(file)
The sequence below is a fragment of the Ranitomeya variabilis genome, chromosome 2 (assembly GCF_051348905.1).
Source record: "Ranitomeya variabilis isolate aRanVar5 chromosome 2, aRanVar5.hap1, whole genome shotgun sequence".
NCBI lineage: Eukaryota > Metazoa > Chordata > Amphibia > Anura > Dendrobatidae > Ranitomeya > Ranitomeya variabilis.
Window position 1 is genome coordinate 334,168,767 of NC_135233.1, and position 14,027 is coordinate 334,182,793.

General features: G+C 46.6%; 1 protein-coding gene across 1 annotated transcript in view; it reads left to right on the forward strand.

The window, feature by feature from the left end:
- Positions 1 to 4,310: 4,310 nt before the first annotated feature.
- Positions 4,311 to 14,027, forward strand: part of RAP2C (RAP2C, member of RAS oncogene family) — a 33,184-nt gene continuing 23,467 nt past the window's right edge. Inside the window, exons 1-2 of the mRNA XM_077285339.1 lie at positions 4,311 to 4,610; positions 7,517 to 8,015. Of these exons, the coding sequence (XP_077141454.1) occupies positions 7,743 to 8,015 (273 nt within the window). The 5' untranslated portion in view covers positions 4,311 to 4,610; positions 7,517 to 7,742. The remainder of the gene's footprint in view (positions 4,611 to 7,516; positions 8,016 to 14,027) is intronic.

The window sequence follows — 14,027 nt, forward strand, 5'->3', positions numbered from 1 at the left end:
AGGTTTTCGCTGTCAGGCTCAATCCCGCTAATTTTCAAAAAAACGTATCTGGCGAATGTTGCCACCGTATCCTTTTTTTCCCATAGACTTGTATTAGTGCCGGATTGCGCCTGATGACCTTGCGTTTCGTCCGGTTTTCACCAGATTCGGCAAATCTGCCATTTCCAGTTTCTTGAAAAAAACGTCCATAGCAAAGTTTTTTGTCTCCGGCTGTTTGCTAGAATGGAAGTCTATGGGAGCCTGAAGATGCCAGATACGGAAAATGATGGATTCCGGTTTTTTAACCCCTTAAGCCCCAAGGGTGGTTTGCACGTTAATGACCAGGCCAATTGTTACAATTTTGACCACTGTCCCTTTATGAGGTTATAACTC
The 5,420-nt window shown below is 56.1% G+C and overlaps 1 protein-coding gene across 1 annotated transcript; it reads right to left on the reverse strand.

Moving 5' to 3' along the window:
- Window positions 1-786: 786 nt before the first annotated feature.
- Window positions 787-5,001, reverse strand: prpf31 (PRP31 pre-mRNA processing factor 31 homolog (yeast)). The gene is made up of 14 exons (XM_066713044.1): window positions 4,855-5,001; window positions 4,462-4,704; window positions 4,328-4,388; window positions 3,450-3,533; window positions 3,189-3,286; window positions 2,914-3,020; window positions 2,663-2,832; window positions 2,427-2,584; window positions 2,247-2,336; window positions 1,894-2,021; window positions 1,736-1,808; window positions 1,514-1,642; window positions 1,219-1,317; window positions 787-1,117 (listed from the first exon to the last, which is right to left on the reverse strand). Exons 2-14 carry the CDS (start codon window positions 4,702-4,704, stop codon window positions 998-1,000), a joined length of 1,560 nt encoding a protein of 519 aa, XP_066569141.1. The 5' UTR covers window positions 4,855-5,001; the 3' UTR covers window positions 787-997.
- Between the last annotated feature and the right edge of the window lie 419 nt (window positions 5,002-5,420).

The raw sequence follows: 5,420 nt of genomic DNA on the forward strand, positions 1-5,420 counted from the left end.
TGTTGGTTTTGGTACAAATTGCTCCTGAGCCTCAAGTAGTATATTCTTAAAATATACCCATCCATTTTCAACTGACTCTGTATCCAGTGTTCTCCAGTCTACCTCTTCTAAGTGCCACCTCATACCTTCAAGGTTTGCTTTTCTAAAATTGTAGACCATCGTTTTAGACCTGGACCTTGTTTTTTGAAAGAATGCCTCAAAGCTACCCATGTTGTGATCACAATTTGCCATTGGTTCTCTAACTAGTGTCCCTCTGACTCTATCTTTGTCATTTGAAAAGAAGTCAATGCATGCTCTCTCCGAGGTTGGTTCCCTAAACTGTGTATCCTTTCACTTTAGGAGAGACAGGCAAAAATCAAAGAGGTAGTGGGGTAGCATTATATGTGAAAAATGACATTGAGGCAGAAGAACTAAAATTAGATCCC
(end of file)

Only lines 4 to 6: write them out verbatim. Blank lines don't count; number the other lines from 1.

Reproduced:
Window position 1 is genome coordinate 334,168,767 of NC_135233.1, and position 14,027 is coordinate 334,182,793.

General features: G+C 46.6%; 1 protein-coding gene across 1 annotated transcript in view; it reads left to right on the forward strand.

The window, feature by feature from the left end: